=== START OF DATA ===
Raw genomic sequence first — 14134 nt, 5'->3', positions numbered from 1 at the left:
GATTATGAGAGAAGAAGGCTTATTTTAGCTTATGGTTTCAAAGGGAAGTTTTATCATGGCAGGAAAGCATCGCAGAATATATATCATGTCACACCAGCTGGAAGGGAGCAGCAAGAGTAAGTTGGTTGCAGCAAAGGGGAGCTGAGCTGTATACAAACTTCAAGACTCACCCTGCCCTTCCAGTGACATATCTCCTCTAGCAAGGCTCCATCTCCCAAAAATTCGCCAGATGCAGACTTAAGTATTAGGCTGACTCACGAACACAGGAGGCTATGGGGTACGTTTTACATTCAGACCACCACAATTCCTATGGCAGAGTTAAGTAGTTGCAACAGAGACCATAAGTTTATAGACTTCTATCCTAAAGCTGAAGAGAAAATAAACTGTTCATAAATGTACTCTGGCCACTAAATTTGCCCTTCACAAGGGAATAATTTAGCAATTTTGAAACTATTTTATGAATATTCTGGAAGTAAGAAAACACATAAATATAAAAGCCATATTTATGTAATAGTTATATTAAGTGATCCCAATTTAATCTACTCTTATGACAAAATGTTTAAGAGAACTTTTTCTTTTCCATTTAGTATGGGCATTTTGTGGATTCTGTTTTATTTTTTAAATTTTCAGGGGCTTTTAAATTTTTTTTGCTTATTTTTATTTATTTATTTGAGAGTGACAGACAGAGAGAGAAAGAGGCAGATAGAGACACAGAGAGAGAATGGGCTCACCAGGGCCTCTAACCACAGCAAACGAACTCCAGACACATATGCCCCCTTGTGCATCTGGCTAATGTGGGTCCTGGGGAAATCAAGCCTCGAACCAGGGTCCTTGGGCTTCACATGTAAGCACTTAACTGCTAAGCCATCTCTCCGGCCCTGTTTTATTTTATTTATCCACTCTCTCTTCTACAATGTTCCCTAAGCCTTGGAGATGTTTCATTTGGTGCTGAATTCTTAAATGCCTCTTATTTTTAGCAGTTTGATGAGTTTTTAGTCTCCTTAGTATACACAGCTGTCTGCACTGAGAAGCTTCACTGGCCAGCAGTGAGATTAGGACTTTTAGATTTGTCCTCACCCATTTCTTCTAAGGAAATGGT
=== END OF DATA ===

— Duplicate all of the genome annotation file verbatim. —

Raw genomic sequence first — 14134 nt, 5'->3', positions numbered from 1 at the left:
GATTATGAGAGAAGAAGGCTTATTTTAGCTTATGGTTTCAAAGGGAAGTTTTATCATGGCAGGAAAGCATCGCAGAATATATATCATGTCACACCAGCTGGAAGGGAGCAGCAAGAGTAAGTTGGTTGCAGCAAAGGGGAGCTGAGCTGTATACAAACTTCAAGACTCACCCTGCCCTTCCAGTGACATATCTCCTCTAGCAAGGCTCCATCTCCCAAAAATTCGCCAGATGCAGACTTAAGTATTAGGCTGACTCACGAACACAGGAGGCTATGGGGTACGTTTTACATTCAGACCACCACAATTCCTATGGCAGAGTTAAGTAGTTGCAACAGAGACCATAAGTTTATAGACTTCTATCCTAAAGCTGAAGAGAAAATAAACTGTTCATAAATGTACTCTGGCCACTAAATTTGCCCTTCACAAGGGAATAATTTAGCAATTTTGAAACTATTTTATGAATATTCTGGAAGTAAGAAAACACATAAATATAAAAGCCATATTTATGTAATAGTTATATTAAGTGATCCCAATTTAATCTACTCTTATGACAAAATGTTTAAGAGAACTTTTTCTTTTCCATTTAGTATGGGCATTTTGTGGATTCTGTTTTATTTTTTAAATTTTCAGGGGCTTTTAAATTTTTTTTGCTTATTTTTATTTATTTATTTGAGAGTGACAGACAGAGAGAGAAAGAGGCAGATAGAGACACAGAGAGAGAATGGGCTCACCAGGGCCTCTAACCACAGCAAACGAACTCCAGACACATATGCCCCCTTGTGCATCTGGCTAATGTGGGTCCTGGGGAAATCAAGCCTCGAACCAGGGTCCTTGGGCTTCACATGTAAGCACTTAACTGCTAAGCCATCTCTCCGGCCCTGTTTTATTTTATTTATCCACTCTCTCTTCTACAATGTTCCCTAAGCCTTGGAGATGTTTCATTTGGTGCTGAATTCTTAAATGCCTCTTATTTTTAGCAGTTTGATGAGTTTTTAGTCTCCTTAGTATACACAGCTGTCTGCACTGAGAAGCTTCACTGGCCAGCAGTGAGATTAGGACTTTTAGATTTGTCCTCACCCATTTCTTCTAAGGAAATGGT